Another health concern affecting African Americans that sometimes is overlooked is periodontal disease, which attacks the gum and bone around the teeth and is the leading cause of tooth loss. Periodontal disease is more prevalent in African Americans than any other group, says Shai Hall, a general and cosmetic dentist at The Dental Spa in Marietta, Georgia. The mentality of "go to the dentists when there's a problem," is not enough because regular dental visits help to maintain overall dental health and avoid dental emergencies, she says. Poor dental health allows bacteria to travel through the blood stream and lends to susceptibility to other ailments such as heart disease, oral cancer, diabetes, and pregnancy difficulties, Hall adds.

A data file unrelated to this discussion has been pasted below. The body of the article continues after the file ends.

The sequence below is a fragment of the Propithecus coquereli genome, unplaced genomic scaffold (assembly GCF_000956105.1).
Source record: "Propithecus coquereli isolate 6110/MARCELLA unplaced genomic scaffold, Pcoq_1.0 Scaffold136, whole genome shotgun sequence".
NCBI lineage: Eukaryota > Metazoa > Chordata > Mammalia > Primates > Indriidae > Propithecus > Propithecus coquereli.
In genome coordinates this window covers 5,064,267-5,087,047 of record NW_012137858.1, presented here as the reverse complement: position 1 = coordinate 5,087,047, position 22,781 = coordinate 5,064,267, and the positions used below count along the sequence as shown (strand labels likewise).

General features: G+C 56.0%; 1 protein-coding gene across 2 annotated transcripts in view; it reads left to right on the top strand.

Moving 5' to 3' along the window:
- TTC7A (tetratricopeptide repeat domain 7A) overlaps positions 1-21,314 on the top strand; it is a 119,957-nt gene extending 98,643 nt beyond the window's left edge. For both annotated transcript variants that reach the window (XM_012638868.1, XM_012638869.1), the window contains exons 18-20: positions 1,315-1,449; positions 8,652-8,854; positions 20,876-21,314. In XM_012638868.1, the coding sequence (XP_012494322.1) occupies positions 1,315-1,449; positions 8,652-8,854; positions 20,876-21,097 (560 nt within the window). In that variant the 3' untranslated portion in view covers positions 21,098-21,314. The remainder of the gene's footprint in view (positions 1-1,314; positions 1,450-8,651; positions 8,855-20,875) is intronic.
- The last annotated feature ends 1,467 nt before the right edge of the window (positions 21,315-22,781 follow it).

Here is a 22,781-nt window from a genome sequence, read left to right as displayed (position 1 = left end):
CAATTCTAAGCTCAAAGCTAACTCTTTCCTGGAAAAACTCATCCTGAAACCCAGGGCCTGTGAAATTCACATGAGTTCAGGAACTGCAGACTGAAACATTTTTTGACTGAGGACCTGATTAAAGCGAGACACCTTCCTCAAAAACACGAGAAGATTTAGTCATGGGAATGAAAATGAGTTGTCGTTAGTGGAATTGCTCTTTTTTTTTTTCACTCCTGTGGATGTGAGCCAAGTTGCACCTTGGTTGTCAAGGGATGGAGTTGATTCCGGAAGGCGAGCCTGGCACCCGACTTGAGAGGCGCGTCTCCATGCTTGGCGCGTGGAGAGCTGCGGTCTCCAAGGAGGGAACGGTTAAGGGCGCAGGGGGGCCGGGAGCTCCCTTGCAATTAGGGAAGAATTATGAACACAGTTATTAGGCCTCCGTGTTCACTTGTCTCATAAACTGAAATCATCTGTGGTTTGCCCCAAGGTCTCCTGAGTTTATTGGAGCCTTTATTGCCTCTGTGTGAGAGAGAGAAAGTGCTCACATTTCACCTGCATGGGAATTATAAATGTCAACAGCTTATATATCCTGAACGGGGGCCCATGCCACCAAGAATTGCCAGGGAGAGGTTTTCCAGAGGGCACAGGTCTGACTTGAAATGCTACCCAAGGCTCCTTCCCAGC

Although African American women have a lower incident rate of breast cancer compared with white women, they have a higher mortality rate, according to the American Cancer Society. African American women are more likely than all other women to die from breast cancer because tumors are found at a later, more advanced stage so there are fewer treatment options, according to the U.S. Department of Health and Human Services.
Medical experts say detecting breast cancer early is important for survival. Early detection can be done through breast self exams, clinical breast exams by a health professional, and mammogram screening. The American Cancer Society recommends regular physical activity, which is associated with a lower risk of breast cancer.